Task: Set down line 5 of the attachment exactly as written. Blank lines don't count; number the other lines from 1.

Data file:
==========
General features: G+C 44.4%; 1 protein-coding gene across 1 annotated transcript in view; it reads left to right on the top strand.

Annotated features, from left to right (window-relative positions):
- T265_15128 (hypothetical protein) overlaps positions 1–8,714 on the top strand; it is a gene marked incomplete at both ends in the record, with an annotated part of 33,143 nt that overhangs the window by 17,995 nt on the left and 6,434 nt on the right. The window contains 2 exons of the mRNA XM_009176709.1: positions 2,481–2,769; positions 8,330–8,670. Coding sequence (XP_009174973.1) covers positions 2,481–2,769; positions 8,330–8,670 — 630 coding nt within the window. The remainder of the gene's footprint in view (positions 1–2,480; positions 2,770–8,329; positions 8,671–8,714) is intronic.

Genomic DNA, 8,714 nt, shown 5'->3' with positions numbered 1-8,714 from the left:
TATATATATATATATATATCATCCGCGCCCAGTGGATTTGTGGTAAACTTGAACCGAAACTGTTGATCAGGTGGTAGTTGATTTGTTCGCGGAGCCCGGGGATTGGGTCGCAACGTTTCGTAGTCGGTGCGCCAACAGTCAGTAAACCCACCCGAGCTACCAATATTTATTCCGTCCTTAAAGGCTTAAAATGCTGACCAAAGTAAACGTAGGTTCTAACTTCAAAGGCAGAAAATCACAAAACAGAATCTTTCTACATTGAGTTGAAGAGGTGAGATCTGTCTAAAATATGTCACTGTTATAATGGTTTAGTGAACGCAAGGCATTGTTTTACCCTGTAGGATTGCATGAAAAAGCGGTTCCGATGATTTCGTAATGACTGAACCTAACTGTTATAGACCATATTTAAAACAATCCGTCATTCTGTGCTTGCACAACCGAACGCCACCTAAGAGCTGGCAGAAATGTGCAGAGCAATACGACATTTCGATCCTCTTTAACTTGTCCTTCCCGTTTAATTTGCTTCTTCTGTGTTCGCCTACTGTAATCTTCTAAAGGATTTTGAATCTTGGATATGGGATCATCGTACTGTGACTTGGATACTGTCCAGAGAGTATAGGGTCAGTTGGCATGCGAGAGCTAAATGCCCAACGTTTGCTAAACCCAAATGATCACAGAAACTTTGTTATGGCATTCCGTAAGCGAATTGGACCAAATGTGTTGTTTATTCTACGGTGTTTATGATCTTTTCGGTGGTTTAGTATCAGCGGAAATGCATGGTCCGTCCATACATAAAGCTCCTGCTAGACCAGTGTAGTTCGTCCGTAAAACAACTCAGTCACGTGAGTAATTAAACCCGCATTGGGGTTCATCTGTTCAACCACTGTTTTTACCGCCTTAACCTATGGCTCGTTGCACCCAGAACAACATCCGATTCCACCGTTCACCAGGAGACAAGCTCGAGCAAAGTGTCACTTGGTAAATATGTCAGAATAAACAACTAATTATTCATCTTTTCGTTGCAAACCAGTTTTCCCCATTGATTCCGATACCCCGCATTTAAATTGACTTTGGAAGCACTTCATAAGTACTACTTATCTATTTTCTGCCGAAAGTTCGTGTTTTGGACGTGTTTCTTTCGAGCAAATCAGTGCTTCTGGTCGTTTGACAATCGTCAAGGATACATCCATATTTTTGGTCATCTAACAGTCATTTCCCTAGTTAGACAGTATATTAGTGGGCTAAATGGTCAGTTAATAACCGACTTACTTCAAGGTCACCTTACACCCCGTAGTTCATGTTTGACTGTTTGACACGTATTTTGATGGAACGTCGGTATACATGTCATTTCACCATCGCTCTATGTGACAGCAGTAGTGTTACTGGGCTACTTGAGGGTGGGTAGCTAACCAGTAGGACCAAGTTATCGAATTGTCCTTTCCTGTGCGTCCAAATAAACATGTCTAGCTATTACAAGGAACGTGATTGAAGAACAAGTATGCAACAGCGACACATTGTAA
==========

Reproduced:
TATATATATATATATATATCATCCGCGCCCAGTGGATTTGTGGTAAACTTGAACCGAAACTGTTGATCAGGTGGTAGTTGATTTGTTCGCGGAGCCCGGGGATTGGGTCGCAACGTTTCGTAGTCGGTGCGCCAACAGTCAGTAAACCCACCCGAGCTACCAATATTTATTCCGTCCTTAAAGGCTTAAAATGCTGACCAAAGTAAACGTAGGTTCTAACTTCAAAGGCAGAAAATCACAAAACAGAATCTTTCTACATTGAGTTGAAGAGGTGAGATCTGTCTAAAATATGTCACTGTTATAATGGTTTAGTGAACGCAAGGCATTGTTTTACCCTGTAGGATTGCATGAAAAAGCGGTTCCGATGATTTCGTAATGACTGAACCTAACTGTTATAGACCATATTTAAAACAATCCGTCATTCTGTGCTTGCACAACCGAACGCCACCTAAGAGCTGGCAGAAATGTGCAGAGCAATACGACATTTCGATCCTCTTTAACTTGTCCTTCCCGTTTAATTTGCTTCTTCTGTGTTCGCCTACTGTAATCTTCTAAAGGATTTTGAATCTTGGATATGGGATCATCGTACTGTGACTTGGATACTGTCCAGAGAGTATAGGGTCAGTTGGCATGCGAGAGCTAAATGCCCAACGTTTGCTAAACCCAAATGATCACAGAAACTTTGTTATGGCATTCCGTAAGCGAATTGGACCAAATGTGTTGTTTATTCTACGGTGTTTATGATCTTTTCGGTGGTTTAGTATCAGCGGAAATGCATGGTCCGTCCATACATAAAGCTCCTGCTAGACCAGTGTAGTTCGTCCGTAAAACAACTCAGTCACGTGAGTAATTAAACCCGCATTGGGGTTCATCTGTTCAACCACTGTTTTTACCGCCTTAACCTATGGCTCGTTGCACCCAGAACAACATCCGATTCCACCGTTCACCAGGAGACAAGCTCGAGCAAAGTGTCACTTGGTAAATATGTCAGAATAAACAACTAATTATTCATCTTTTCGTTGCAAACCAGTTTTCCCCATTGATTCCGATACCCCGCATTTAAATTGACTTTGGAAGCACTTCATAAGTACTACTTATCTATTTTCTGCCGAAAGTTCGTGTTTTGGACGTGTTTCTTTCGAGCAAATCAGTGCTTCTGGTCGTTTGACAATCGTCAAGGATACATCCATATTTTTGGTCATCTAACAGTCATTTCCCTAGTTAGACAGTATATTAGTGGGCTAAATGGTCAGTTAATAACCGACTTACTTCAAGGTCACCTTACACCCCGTAGTTCATGTTTGACTGTTTGACACGTATTTTGATGGAACGTCGGTATACATGTCATTTCACCATCGCTCTATGTGACAGCAGTAGTGTTACTGGGCTACTTGAGGGTGGGTAGCTAACCAGTAGGACCAAGTTATCGAATTGTCCTTTCCTGTGCGTCCAAATAAACATGTCTAGCTATTACAAGGAACGTGATTGAAGAACAAGTATGCAACAGCGACACATTGTAA